In recent years, transformative advances have emerged to precisely edit cellular genomes (Figure 1c). Unlike integrating vectors, which can only facilitate gene addition within undefined loci of the cellular genome, novel editing strategies can mediate precise gene correction, gene ablation, and targeted gene addition within cells. Hence, these technologies further address safety concerns associated with integrating vectors, allow more robust and physiologic gene expression by targeted integration of transgenes near endogenous promoters, and extend gene therapies to dominant negative disorders requiring replacement of abnormal gene products rather than simple gene addition. Building on three decades of scientific advances and clinical successes using integrating viral vectors, targeted gene editing in HSPCs is now undergoing similar accelerated pre-clinical and clinical development. In this review, we summarize the current state of targeted gene delivery in HSPCs and examine new strategies developed to improve gene editing efficiency to levels necessary for effective treatment of inherited blood disorders.

    2. The Process of Genome Editing

    High-efficiency targeted genome editing in mammalian cells generally depends on the initial introduction of a DNA double-stranded break (DSB) at the chosen genomic locus to stimulate cellular DNA repair to yield desired outcomes. As summarized in this section, various cellular nucleases have been engineered to recognize individual target sequences and induce the necessary DSBs and DNA repair response for targeted DNA modification (Figure 1c). Alternative strategies to manipulate cellular genomes that do not rely on double-stranded DNA cleavage, including base editors[8][9][10][11], prime editors[12], and transposases/recombinases [13][14][15][16], were also developed in recent years and have been reviewed elsewhere[17].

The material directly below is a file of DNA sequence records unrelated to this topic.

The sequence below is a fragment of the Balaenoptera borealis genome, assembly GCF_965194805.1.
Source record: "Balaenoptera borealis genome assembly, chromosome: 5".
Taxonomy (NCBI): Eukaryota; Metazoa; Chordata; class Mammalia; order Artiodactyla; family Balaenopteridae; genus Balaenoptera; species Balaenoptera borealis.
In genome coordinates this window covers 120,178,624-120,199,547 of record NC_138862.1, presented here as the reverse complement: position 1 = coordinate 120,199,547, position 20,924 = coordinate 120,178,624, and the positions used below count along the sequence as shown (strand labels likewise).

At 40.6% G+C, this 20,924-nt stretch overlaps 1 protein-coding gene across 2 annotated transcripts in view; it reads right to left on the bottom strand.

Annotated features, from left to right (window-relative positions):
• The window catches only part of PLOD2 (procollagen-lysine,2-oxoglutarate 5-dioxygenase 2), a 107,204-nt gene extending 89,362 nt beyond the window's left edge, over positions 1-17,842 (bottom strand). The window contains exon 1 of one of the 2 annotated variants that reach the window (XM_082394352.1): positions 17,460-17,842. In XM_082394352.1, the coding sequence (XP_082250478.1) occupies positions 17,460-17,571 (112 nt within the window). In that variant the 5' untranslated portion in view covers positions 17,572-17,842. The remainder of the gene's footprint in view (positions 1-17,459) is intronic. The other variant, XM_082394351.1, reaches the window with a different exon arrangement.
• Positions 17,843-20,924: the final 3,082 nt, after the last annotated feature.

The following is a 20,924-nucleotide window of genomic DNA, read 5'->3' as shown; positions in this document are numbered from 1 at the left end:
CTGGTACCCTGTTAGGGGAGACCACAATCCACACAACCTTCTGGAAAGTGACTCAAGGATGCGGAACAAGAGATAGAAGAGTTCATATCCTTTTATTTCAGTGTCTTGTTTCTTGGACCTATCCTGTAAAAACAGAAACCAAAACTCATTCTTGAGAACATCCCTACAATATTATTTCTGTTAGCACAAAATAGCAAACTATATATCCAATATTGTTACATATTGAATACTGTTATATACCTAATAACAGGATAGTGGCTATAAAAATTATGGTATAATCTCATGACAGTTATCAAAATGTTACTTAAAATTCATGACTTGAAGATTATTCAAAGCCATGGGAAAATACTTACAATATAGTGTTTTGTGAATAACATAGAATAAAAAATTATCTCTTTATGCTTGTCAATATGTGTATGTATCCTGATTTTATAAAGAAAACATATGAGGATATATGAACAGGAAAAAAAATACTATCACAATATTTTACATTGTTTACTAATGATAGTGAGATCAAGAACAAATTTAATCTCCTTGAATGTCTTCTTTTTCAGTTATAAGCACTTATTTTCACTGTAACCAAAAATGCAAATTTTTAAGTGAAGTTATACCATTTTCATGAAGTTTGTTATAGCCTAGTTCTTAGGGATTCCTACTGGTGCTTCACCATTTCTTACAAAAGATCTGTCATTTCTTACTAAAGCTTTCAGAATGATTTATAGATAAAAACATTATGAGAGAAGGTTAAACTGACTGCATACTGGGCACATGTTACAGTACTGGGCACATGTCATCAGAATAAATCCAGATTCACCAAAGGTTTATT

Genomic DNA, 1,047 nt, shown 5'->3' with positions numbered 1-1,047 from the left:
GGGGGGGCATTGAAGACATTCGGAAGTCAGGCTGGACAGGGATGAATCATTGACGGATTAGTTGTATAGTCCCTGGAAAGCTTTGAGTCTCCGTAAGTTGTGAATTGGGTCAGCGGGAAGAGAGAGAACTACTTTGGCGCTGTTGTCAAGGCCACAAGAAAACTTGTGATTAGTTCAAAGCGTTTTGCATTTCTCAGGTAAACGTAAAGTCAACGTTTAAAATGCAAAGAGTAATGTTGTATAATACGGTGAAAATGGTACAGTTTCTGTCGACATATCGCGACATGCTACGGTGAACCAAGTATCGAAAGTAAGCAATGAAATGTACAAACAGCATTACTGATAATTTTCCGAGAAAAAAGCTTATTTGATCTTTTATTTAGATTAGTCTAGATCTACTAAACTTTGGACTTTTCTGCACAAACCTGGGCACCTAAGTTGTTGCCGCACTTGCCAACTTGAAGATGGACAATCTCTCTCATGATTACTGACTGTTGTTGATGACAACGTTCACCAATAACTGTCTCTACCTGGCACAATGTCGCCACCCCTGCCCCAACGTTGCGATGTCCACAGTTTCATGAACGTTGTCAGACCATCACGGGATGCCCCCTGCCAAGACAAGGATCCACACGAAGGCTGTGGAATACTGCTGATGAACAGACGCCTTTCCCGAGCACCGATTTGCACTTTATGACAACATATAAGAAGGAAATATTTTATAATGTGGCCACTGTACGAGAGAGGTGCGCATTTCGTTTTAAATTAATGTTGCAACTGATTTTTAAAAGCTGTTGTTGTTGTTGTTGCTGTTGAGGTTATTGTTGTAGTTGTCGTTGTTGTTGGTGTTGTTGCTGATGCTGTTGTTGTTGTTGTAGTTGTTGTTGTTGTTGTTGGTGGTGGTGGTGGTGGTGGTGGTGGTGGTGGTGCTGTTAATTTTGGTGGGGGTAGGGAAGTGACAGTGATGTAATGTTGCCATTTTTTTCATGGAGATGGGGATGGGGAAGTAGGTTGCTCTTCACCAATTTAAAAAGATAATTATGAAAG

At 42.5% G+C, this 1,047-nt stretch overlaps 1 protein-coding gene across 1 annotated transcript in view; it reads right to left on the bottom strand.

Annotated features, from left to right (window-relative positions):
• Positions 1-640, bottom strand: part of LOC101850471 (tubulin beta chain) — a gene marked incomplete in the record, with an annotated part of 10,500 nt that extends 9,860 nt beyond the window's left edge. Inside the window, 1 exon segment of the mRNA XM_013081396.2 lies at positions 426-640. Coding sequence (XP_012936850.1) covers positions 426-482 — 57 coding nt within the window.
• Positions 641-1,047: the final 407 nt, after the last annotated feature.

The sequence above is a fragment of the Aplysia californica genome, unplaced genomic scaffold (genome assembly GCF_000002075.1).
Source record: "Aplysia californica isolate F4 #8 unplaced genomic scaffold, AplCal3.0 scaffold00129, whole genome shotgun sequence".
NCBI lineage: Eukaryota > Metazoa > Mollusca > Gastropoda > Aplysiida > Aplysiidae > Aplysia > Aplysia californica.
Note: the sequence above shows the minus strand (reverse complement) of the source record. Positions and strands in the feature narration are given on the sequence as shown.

2.1. Targeted DNA Double-Stranded Breaks with Engineered DNA Ucleases

    Programmable DNA nucleases emerged in the late 1990s and early genome editing studies relied on protein guided synthetic zinc-finger nucleases (ZFNs) (Figure 1c)[18]. ZFNs consist of a non-specific FokI nuclease domain and a finger domain that provides DNA binding specificity. Each amino acid within the finger domain recognizes three DNA base pairs (bp), with several domains required to recognize a 9–18 bp motif. Specific DSBs are made upon dimerization of ZFNs at their FokI domains on opposite strands of the DNA. Zinc-finger nucleases were first shown to successfully edit drosophila DNA in 2002[19] and subsequently in primary human T-cells in 2005[20]. ZFNs have now entered clinical trials[21][22], but their widespread use has been hindered by constraints of the DNA-triplet recognition motif and the specialized expertise required to customize the DNA binding nuclease effector proteins for each genomic target site.

    A more versatile transcription activator-like effector (TALE) DNA binding domain from the Xanthomonas spp. proteobacteria[23] was subsequently tethered to the same Fok1 endonuclease domain found in ZFNs to create TALE nucleases (TALENs) (Figure 1c)[24]. TALE domains are modular arrays of conserved repeats of 33–35 amino acids in length. Each repeat binds to a single nucleotide within the target sequence with a binding specificity dictated by the repeat-variable di-residue (RVD) at amino acid positions 12 and 13 of the TALE domain[25]. TALENs have been successfully used in pre-clinical models to edit HSPCs at the CCR5 locus for treatment of HIV[26] and correct the sickle cell mutation in HBB with a single-stranded oligonucleotide (ssODN) donor template[27]. While TALENs’ RVD-DNA recognition code facilitates the design of binding domains with a broader targeting range than ZFNs, TALEN-based gene editing technologies still entail the complex assembly of nucleases specific to each targeted DNA locus.